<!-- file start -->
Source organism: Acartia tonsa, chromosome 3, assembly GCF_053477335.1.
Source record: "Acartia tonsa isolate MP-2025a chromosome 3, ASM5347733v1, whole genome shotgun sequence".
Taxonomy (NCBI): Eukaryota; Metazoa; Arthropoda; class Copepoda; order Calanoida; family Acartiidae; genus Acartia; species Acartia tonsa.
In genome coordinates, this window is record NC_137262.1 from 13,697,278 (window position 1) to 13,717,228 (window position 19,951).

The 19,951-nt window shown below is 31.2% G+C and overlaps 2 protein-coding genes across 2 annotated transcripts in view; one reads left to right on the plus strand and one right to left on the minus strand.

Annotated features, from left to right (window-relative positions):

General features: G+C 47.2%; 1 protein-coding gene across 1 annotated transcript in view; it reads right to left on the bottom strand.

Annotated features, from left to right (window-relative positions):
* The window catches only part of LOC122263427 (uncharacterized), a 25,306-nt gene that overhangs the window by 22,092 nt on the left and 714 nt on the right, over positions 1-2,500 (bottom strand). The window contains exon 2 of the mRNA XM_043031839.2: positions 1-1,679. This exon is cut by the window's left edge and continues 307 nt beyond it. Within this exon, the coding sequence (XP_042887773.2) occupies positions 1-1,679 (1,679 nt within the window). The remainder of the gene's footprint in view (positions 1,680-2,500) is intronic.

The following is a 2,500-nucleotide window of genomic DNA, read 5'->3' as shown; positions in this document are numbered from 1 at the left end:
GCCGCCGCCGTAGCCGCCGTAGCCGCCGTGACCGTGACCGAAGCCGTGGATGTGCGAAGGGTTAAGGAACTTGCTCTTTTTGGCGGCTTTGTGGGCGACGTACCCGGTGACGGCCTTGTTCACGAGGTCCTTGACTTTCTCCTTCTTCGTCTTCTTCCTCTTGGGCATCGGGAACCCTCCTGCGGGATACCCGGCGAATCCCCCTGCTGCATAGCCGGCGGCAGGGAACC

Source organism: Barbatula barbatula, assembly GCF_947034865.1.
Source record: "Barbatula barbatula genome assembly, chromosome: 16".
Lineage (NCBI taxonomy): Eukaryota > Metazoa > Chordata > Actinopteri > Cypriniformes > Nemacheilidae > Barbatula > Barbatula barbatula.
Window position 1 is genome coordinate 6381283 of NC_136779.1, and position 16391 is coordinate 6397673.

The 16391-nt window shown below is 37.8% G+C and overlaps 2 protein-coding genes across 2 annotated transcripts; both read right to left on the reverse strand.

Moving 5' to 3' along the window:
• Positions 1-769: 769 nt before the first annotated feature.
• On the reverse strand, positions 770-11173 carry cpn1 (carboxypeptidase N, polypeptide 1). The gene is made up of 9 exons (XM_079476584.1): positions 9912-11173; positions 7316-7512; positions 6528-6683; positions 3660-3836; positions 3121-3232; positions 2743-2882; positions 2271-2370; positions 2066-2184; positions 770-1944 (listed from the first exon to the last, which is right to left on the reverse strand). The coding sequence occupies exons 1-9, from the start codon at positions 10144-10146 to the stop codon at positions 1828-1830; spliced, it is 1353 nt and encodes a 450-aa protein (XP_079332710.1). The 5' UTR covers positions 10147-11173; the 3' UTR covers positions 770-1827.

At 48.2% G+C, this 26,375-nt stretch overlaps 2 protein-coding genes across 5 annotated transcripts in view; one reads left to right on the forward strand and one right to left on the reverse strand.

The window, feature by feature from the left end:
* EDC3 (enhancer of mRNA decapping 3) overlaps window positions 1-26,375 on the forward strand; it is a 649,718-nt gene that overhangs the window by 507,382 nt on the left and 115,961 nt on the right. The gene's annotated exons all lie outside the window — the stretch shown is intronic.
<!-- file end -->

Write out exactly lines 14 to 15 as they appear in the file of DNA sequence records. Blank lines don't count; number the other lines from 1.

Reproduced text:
Lineage (NCBI taxonomy): Eukaryota > Metazoa > Chordata > Actinopteri > Cypriniformes > Nemacheilidae > Barbatula > Barbatula barbatula.
Window position 1 is genome coordinate 6381283 of NC_136779.1, and position 16391 is coordinate 6397673.